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Second Hepatitis C case diagnosed at BHC clinic


A second person treated at the Ear & Sinus Center of the Southwest in Bullhead City has tested positive for Hepatitis C.

Las Vegas attorney Gerald Gillock said his client was treated at least nine times at the clinic, including several procedures with an endoscope.

An endoscope is a flexible tube with a camera and sometimes surgical instruments that doctors can use to check out the insides of the sinuses, throat, windpipe and colon. In November, The clinic sent letters to its patients saying that its staff may not have followed proper sterilization procedures for its endoscopes and recommending tests for a variety of diseases, including Hepatitis C.

Gillock is fairly certain his client's infection came from the clinic.

"He was involved in an accident many years ago and had several surgeries. Each time he went in for surgery, his blood was tested for diseases like Hepatitis C," Gillock said. "His blood work came back clean each time."

When his client received two letters in November, one from The clinic and the other from the doctor, saying the clinic may not have followed proper cleaning procedures, he got tested. The test came back positive, Gillock said.

Gillock is no stranger to lawsuits involving Hepatitis C. He is one of several attorneys involved in a 2008 case filed against a clinic in Las Vegas.

That case involved a clinic that reused bottles of anesthetic and spread the disease to several patients, he said. The ongoing case has resulted in several $100 million settlements from the clinic and the drug manufacturer.

Gillock has some of the same questions of the Bullhead City clinic as Robert Mosier, an attorney who is representing a Bullhead City woman who also tested positive and is suing the clinic - how many people were infected, and what went wrong?

He said he wouldn't know the answers to those questions until he can see the medical files and talk to the Mohave County Public Health Department.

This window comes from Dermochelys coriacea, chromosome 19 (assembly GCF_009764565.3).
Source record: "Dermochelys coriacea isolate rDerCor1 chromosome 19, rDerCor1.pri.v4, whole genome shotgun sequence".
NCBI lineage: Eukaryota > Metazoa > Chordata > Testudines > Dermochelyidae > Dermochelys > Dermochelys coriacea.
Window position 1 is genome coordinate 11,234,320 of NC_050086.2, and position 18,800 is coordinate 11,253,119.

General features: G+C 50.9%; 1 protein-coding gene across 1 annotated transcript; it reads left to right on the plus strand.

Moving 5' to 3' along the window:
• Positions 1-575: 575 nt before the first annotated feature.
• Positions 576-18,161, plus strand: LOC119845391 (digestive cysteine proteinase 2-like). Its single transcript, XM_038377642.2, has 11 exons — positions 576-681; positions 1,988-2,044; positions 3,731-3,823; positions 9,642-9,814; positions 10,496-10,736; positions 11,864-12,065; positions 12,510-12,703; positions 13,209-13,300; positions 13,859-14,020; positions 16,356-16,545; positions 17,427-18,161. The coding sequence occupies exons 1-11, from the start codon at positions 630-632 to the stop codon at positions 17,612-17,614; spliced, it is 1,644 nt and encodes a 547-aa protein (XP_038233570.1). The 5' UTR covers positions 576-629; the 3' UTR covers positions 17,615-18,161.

Mohave County Nursing Services Manager Christine Bronston said the county is not responsible for inspecting or investigating medical facilities.

"Any complaints we get are passed along to the Arizona Department of Health Services," she said.

ADHS was contacted several times for comment but did not respond before press time.

However, ADHS does list inspections for the last three years of a medical facility's history online.

The online record for the clinic only lists one inspection report for Oct. 29, 2012.

According to the Arizona Secretary of State's website, Ear & Sinus Center of the Southwest and its owner, Bullhead City Clinic Corp., were incorporated in the state in 2008.

The 2012 report did not list any problems with the clinic.

Gillock is also suspicious of the letters that were sent out to patients.

"It's hard to know why these letters were sent out," he said. "You don't see clinics or doctors sending out letters like these. Something has to happen. They usually have to be ordered to send out something like this.

"You also don't very often see doctors blaming the clinic like this one does in his letter," Gillock said, referring to the letter from clinic's doctor, Dr. Terrance Kwiatkowski.

Kwiatkowski's letter states, "I had no reason to believe that the policies established by BCCC regarding the appropriate cleaning of scopes utilized in my professional practice would become an issue that may have inadvertently put my patients at even the most minimal amount of risk."

Gillock is hoping to gain access to the clinic's medical records on Friday.




 

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